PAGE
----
Thirty or so Avoca area residents traveled by chartered bus to New York City earlier this month just to sit in the audience at a two-hour court proceeding.
The contingent represented a group of 4,400 local plaintiffs involved in a massive environmental case involving the former Kerr-McGee Corp., which manufactured railroad ties in Avoca from 1956 to 1996.
Residents locally and across the country have started receiving compensation from a bankruptcy settlement with Kerr-McGee and related corporate entities that had been approved by the U.S. District Court based in New York City.
However, the Avoca area residents are back in New York court because they want to proceed with their own separate further legal action against Kerr-McGee, which the company argues was pre-empted by the terms of the bankruptcy settlement.
“Hopefully we put faces of victims in the courtroom. These aren’t faceless names and faceless issues,” said attendee Jim Haddock, whose late mother is among the plaintiffs.
The case also is of interest to plaintiffs in an unrelated suit involving the Luzerne County Kids for Cash scandal.
Disgraced former local attorney Robert J. Powell, who was charged in the juvenile justice corruption case, has negotiated a settlement with juvenile victims and their guardians that will require him to pay more than $4.75 million if his net worth is higher. Powell initiated the Avoca litigation and may receive additional legal compensation if the Avoca case is reactivated and results in additional awards in Luzerne County Court.
Powell, who was disbarred, has since brought in New York City firm Weitz & Luxenberg, P.C., to handle the environmental case. But Powell’s law firm — Powell Law Group, P.C. — is still acting as co-counsel in the Avoca litigation, according to paperwork filed in October by Weitz & Luxenberg in the New York court.
Kerr-McGee is trying to block the Avoca plaintiffs’ efforts to proceed with their original 2005 suit against the company in the Luzerne County Court of Common Pleas, which alleges contamination from the wood treatment plant caused diseases, illness and death.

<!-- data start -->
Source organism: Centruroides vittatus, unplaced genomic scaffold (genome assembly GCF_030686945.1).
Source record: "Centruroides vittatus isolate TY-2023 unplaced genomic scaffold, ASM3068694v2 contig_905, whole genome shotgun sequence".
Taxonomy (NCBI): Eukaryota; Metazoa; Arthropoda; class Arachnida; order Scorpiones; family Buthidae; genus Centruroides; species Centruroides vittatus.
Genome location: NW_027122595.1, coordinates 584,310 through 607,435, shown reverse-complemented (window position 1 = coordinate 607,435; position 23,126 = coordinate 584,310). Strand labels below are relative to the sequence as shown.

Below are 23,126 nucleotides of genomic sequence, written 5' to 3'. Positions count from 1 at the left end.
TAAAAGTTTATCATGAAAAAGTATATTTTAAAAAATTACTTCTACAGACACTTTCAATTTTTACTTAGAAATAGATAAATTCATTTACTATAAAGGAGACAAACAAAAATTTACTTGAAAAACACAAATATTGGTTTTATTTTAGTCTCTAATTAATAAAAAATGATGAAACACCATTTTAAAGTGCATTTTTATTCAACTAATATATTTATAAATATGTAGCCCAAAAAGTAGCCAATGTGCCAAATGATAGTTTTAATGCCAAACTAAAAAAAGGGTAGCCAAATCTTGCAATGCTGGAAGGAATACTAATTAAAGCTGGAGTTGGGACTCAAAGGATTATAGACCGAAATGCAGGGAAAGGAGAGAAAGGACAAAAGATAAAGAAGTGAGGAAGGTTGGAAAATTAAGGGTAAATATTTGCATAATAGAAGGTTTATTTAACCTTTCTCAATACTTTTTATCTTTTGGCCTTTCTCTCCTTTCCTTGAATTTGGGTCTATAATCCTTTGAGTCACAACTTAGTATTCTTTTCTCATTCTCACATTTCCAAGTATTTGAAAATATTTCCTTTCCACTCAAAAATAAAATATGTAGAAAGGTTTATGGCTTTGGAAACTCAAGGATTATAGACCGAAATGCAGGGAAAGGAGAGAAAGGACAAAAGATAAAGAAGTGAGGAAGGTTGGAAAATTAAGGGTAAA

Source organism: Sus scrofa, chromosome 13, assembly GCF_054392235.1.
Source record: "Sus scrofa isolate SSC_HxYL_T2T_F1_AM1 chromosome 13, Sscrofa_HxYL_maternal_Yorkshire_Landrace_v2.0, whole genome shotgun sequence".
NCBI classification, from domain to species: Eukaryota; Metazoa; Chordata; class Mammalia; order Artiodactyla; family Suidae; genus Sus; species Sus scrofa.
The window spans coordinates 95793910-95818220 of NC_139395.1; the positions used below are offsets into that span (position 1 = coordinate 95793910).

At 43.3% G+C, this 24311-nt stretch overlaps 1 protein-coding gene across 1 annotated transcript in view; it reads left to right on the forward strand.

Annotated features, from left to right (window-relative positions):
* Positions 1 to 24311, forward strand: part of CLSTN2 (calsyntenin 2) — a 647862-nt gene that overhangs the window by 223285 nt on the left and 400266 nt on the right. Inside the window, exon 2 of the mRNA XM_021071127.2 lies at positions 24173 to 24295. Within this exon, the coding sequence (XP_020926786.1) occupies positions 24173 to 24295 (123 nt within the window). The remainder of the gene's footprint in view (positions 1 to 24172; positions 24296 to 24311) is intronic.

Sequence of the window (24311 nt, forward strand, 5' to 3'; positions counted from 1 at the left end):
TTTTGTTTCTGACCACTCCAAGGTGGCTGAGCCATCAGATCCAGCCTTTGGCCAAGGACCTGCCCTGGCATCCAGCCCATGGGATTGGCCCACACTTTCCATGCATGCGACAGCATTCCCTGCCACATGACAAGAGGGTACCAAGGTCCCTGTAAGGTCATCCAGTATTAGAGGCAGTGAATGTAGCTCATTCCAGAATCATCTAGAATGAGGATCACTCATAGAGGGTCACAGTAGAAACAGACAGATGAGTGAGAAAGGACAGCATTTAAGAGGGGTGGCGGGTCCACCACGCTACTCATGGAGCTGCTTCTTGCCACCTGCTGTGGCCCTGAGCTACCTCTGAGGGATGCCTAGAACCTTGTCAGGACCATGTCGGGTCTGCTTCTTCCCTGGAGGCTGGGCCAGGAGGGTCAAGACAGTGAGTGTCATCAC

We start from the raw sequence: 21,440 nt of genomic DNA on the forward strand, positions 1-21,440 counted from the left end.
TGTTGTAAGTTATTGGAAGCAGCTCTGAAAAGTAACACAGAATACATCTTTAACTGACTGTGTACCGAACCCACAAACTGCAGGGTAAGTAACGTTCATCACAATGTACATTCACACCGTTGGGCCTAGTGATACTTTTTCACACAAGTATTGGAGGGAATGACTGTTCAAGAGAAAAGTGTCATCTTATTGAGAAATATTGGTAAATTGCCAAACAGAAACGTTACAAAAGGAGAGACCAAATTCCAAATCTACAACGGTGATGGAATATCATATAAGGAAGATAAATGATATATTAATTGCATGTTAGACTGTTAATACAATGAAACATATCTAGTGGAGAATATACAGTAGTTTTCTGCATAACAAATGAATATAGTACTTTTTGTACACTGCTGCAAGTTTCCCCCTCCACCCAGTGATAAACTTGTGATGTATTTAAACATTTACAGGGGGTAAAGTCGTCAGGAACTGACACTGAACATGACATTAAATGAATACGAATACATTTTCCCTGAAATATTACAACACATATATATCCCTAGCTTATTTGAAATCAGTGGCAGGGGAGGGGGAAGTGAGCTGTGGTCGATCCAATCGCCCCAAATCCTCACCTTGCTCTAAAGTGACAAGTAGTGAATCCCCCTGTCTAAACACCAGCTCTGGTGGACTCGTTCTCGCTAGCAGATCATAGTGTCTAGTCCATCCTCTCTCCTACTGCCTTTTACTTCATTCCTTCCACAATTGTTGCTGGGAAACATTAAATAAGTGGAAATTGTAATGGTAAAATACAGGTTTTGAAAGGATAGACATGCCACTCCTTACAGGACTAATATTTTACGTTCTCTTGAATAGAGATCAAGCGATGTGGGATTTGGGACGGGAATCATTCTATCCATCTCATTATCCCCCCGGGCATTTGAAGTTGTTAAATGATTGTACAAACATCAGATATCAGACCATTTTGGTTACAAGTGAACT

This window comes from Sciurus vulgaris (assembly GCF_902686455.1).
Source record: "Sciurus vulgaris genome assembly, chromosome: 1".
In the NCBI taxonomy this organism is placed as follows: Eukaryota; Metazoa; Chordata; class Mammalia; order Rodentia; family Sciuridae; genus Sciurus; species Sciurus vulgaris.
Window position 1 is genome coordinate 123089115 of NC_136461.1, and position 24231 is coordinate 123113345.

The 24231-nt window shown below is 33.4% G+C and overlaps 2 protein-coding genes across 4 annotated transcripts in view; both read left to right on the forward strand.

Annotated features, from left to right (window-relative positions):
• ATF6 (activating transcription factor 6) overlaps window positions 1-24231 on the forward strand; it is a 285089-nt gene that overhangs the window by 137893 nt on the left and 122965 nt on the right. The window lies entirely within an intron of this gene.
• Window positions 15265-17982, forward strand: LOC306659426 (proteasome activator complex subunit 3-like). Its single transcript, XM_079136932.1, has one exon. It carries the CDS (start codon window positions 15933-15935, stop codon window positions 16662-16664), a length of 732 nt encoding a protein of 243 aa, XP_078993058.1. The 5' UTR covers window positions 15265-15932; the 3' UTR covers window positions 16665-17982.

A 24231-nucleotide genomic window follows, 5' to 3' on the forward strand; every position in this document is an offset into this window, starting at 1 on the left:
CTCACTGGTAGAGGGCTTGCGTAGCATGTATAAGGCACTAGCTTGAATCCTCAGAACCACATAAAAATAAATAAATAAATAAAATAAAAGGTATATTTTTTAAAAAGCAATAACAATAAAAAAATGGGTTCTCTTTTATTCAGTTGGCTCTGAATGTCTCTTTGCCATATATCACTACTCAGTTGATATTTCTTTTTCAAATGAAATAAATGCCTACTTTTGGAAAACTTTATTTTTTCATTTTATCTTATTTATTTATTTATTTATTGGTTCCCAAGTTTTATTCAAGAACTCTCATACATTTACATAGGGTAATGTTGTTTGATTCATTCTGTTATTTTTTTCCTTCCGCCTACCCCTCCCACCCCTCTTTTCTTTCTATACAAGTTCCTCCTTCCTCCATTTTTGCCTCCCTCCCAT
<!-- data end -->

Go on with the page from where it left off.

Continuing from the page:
Reactivation of the Luzerne County suit prompted Kerr-McGee to seek an order from the U.S. District Court in New York.
Lawyers for the company essentially said the Avoca residents accepted and received a settlement through the bankruptcy and can’t go back to the well. They asked the federal court to enforce the bankruptcy injunction and order the Avoca plaintiffs to dismiss their Luzerne County legal action and provide evidence why they should not be held in contempt for violating the injunction.
“The injunction covers all of the Avoca plaintiffs’ shifting theories and causes of action against Kerr-McGee Corp. Indeed, the federal government, the U.S. Bankruptcy Court and this court understood that it was intended to forestall such overlapping strike suits,” the company’s lawyers wrote.
The attorneys representing the Avoca residents argue they are legally permitted to seek full compensation and stress the residents have not been “made whole” by the bankruptcy settlement. Their filing cites a claimant who must still undergo medical monitoring but received a bankruptcy case settlement of only $1,608 and another with lung cancer who was paid just $225,121.
U.S. District Court Judge Katherine B. Forrest held an oral argument hearing Dec. 3, which was the proceeding attended by the bus group.
Haddock, a former Avoca mayor who now oversees Luzerne County’s clerk of courts and prothonotary’s offices, said his mother suffered from several medical conditions that he blames on carcinogens and chemicals used at the Kerr-McGee operation.
He and others believe Kerr-McGee is responsible for cancers in both adults and children, respiratory problems, heart conditions and rashes and other skin disorders.
“People had to watch loved ones die of cancer. Mothers lost children. I’ve seen the anguish, pain and suffering of what people have gone through,” he said.
Luzerne County Judge William Amesbury was assigned to the case here but has delayed the proceedings until early next year awaiting the federal court ruling, Haddock said.
Haddock said the bankruptcy settlement only covered about 32 percent of what the 4,400 Avoca plaintiffs had claimed in damages.
The total bankruptcy settlement was $5.1 billion, with 12.5 percent going to victims in seven groups across the country, he said.
Haddock estimated about 1,600 people who lived or worked near the Avoca property have received their payments to date.
Another 1,800 had been receiving Medicare or Medicaid and are awaiting a determination on the portion of their settlements that must be repaid to the government for prior medical care, he said.
Around 1,000 plaintiffs, including Haddock’s mother, have died, which means the settlements must be paid through estates, he said.
The suit filers and their descendants are “very hopeful” the county litigation will proceed, Haddock said.
“We’ve been fighting this fight for many years, and we’re not going to give up just because somebody tries to exercise their options in the law,” he said.